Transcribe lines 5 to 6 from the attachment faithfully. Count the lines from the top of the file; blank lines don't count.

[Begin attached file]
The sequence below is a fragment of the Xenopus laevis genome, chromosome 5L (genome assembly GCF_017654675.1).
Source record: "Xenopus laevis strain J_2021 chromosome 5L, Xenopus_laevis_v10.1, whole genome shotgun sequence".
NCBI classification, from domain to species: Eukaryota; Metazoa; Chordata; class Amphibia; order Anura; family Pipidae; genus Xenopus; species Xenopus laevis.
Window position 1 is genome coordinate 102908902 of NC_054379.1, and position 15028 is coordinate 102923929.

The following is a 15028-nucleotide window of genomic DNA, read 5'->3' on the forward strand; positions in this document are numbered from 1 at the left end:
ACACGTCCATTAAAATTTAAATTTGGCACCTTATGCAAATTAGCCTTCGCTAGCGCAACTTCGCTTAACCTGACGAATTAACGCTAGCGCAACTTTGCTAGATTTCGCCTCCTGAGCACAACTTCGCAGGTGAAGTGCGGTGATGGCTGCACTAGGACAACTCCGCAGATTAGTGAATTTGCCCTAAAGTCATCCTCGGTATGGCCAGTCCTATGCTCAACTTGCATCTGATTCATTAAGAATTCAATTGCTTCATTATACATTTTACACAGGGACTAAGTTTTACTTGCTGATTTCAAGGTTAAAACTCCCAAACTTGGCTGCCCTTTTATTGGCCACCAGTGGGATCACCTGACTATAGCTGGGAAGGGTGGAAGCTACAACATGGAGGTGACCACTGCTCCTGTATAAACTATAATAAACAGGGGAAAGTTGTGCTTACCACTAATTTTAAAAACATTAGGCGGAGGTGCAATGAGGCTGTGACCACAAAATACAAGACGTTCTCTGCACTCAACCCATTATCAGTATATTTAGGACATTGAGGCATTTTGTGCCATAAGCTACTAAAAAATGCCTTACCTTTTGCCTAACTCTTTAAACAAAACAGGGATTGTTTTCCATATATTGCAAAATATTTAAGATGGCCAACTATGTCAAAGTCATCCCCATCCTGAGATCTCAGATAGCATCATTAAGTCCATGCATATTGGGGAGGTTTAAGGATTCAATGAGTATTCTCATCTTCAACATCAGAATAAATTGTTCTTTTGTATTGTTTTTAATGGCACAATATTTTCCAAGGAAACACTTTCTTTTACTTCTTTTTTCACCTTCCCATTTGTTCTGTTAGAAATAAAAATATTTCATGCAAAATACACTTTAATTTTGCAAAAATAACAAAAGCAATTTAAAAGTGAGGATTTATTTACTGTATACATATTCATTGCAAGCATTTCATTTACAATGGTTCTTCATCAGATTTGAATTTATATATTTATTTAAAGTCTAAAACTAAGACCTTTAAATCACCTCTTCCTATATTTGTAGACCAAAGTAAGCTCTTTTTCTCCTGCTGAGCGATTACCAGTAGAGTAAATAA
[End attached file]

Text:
The following is a 15028-nucleotide window of genomic DNA, read 5'->3' on the forward strand; positions in this document are numbered from 1 at the left end:
ACACGTCCATTAAAATTTAAATTTGGCACCTTATGCAAATTAGCCTTCGCTAGCGCAACTTCGCTTAACCTGACGAATTAACGCTAGCGCAACTTTGCTAGATTTCGCCTCCTGAGCACAACTTCGCAGGTGAAGTGCGGTGATGGCTGCACTAGGACAACTCCGCAGATTAGTGAATTTGCCCTAAAGTCATCCTCGGTATGGCCAGTCCTATGCTCAACTTGCATCTGATTCATTAAGAATTCAATTGCTTCATTATACATTTTACACAGGGACTAAGTTTTACTTGCTGATTTCAAGGTTAAAACTCCCAAACTTGGCTGCCCTTTTATTGGCCACCAGTGGGATCACCTGACTATAGCTGGGAAGGGTGGAAGCTACAACATGGAGGTGACCACTGCTCCTGTATAAACTATAATAAACAGGGGAAAGTTGTGCTTACCACTAATTTTAAAAACATTAGGCGGAGGTGCAATGAGGCTGTGACCACAAAATACAAGACGTTCTCTGCACTCAACCCATTATCAGTATATTTAGGACATTGAGGCATTTTGTGCCATAAGCTACTAAAAAATGCCTTACCTTTTGCCTAACTCTTTAAACAAAACAGGGATTGTTTTCCATATATTGCAAAATATTTAAGATGGCCAACTATGTCAAAGTCATCCCCATCCTGAGATCTCAGATAGCATCATTAAGTCCATGCATATTGGGGAGGTTTAAGGATTCAATGAGTATTCTCATCTTCAACATCAGAATAAATTGTTCTTTTGTATTGTTTTTAATGGCACAATATTTTCCAAGGAAACACTTTCTTTTACTTCTTTTTTCACCTTCCCATTTGTTCTGTTAGAAATAAAAATATTTCATGCAAAATACACTTTAATTTTGCAAAAATAACAAAAGCAATTTAAAAGTGAGGATTTATTTACTGTATACATATTCATTGCAAGCATTTCATTTACAATGGTTCTTCATCAGATTTGAATTTATATATTTATTTAAAGTCTAAAACTAAGACCTTTAAATCACCTCTTCCTATATTTGTAGACCAAAGTAAGCTCTTTTTCTCCTGCTGAGCGATTACCAGTAGAGTAAATAA